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1.3: Not “Morally Right,” but Morally Permissible and/or Morally Obligatory

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  • One might think that the core questions in animal ethics are whether various uses of animals are morally right or morally wrong. This is not quite correct. Effective moral reasoning requires clear and precise uses of words. Thus, when a word is ambiguous (i.e., has more than one meaning), we must identify these meanings and make it clear what meaning we are using. That way everyone knows what exact thought we have in mind when we make claims using that word: we’re on the same page and can communicate effectively. And we can think about whether what we are saying is true or false and supported (or supportable) by reasons and evidence or not.

    This applies to the use of the word ‘right,’ as in morally right because the word is ambiguous. Examples show this. Suppose you saved a drowning baby by pulling her out of the bathtub. This was easy for you, not risky, and had you not been there the baby surely would have drowned. If someone says, “Your saving that baby was morally right,” this person probably means to say that your saving that baby, in these circumstances, was morally obligatory, morally required, or a moral duty: if you had not saved the baby, you would have done something wrong or morally impermissible.1

    Consider another example. Although you are a person of average income, you send $1000 a month to famine relief organizations to help starving children. Someone says, “Your making these donations is morally right.” Here this person probably does not mean to say your making these donations are morally obligatory, morally required, or a moral duty. Unlike the bathtub case, the common (but perhaps mistaken2) view is that your not donating would not be wrong or morally impermissible. So, this person probably means to by saying, at least, that what you do is morally permissible, i.e., not wrong or not morally impermissible. She might also mean that it is not merely permissible, but more positively good beyond that, but definitely not morally obligatory.

    With these distinctions in mind, we can stop using an ambiguous word – “morally right” – and instead use these more precise terms categories for morally evaluating actions:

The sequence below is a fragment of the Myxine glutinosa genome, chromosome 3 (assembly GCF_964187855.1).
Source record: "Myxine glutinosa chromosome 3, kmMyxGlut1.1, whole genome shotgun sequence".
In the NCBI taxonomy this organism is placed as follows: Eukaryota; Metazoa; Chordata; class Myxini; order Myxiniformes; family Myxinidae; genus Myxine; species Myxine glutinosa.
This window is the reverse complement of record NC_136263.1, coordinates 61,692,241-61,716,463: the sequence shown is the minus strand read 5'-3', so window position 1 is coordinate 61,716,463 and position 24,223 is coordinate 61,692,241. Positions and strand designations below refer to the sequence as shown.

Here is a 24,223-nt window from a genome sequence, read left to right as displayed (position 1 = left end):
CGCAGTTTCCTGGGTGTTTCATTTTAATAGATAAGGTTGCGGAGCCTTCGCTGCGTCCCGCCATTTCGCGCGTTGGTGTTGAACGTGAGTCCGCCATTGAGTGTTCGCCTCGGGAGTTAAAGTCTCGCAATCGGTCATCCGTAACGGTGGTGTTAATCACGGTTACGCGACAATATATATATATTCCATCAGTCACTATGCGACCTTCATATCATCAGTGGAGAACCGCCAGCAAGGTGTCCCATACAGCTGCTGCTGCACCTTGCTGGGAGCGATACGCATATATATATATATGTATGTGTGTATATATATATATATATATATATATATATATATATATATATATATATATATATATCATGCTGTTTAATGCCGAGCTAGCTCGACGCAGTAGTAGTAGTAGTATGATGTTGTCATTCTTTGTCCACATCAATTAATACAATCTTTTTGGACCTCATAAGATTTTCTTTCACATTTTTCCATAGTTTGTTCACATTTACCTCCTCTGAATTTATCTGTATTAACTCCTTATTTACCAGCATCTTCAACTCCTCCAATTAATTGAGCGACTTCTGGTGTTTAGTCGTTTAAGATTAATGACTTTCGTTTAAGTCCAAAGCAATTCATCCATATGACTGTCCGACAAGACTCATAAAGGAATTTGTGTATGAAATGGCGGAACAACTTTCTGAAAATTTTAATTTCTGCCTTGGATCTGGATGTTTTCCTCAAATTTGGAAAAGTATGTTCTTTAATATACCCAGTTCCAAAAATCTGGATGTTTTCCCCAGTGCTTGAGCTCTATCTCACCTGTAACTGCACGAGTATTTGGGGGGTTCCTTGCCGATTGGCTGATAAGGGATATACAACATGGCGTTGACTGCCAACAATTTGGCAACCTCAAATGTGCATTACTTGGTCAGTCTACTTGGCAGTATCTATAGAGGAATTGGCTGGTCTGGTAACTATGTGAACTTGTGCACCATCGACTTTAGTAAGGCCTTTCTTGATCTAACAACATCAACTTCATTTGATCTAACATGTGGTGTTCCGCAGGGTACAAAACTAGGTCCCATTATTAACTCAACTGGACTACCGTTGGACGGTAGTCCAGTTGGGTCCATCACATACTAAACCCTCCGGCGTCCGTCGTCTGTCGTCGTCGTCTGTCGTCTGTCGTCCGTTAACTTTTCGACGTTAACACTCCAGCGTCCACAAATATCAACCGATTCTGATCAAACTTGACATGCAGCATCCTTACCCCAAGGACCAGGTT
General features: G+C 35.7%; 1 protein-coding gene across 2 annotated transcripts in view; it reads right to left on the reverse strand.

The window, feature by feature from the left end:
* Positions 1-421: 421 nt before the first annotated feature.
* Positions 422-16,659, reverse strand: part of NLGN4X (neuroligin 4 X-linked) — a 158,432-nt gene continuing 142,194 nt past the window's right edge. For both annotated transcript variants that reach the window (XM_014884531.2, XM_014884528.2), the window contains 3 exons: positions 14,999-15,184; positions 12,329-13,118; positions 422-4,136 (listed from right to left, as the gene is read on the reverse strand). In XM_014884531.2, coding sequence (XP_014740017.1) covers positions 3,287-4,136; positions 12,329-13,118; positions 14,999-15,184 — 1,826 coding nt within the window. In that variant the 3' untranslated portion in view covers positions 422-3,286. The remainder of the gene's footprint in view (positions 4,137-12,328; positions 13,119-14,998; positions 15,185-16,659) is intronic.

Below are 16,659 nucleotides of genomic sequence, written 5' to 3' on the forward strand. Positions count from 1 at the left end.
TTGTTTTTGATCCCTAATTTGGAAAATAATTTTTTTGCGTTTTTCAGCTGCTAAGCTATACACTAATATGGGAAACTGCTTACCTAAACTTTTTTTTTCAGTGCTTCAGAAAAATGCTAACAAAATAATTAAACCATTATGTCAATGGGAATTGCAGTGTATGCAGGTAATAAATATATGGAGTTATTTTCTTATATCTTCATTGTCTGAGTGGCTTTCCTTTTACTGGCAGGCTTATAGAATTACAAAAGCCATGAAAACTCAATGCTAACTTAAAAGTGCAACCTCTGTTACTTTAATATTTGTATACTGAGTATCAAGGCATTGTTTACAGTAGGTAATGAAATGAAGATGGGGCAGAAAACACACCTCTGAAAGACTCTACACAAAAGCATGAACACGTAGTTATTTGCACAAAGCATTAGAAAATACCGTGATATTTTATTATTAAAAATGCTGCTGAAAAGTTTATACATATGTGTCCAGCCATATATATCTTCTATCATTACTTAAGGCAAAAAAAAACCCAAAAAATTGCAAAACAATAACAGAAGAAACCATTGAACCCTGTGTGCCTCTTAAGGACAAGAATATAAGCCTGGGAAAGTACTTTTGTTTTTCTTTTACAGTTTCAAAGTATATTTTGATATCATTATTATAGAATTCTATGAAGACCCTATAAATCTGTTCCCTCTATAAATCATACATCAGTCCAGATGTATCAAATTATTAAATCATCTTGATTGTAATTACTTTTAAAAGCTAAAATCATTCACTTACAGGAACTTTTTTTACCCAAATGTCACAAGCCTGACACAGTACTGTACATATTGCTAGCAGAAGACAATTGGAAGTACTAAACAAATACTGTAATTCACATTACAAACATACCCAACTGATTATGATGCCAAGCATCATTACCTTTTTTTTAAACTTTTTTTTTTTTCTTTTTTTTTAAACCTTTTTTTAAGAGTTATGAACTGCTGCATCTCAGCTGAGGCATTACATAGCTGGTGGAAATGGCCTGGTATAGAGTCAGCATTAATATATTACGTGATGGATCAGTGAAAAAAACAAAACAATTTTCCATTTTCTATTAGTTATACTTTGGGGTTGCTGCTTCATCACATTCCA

1. morally permissible: morally OK; not morally wrong; not morally impermissible; “OK to do”;

    2. morally obligatory: morally required; a moral duty; impermissible to not do it; wrong to not do it; “gotta do it”;

    3. morally impermissible: morally wrong; not permissible; obligatory to not do it; a duty to not do it.

    We might also add a category “between” the permissible and the obligatory for actions that are positively good, virtuous or admirable, and thereby morally permissible, but not obligatory: e.g., some argue that vegetarianism is in that category, and if this is correct then arguments for the conclusion that vegetarianism is morally obligatory are unsound. This category might be described as the “supererogatory,” meaning beyond the call of duty or what’s morally required.

    Thus, the core questions in ethics and animals are what moral categories specific uses of animals fall into – morally permissible, morally obligatory, or morally impermissible or wrong – and, most importantly, why. Again, the reasons given for why we should think, e.g., that some use is permissible and another use is wrong, or whatever conclusions anyone advocates, are our main interest.

    1 Of course, if story is that you didn’t save the baby because you can’t because you are paralyzed, or because you were already maxed-out saving 12 other drowning babies, then you weren’t obligated to save this baby.

    2 Perhaps, however, “common sense” is mistaken and affluent people are morally obligated to make donations like these. For arguments for this conclusion, see (among other sources) Peter Singer’s “Famine, Affluence and Morality” Philosophy and Public Affairs, vol. 1, no. 1 (Spring 1972), pp. 229-243 (Google) and his “The Singer Solution to World Poverty,” New York Times, 1999 (Google).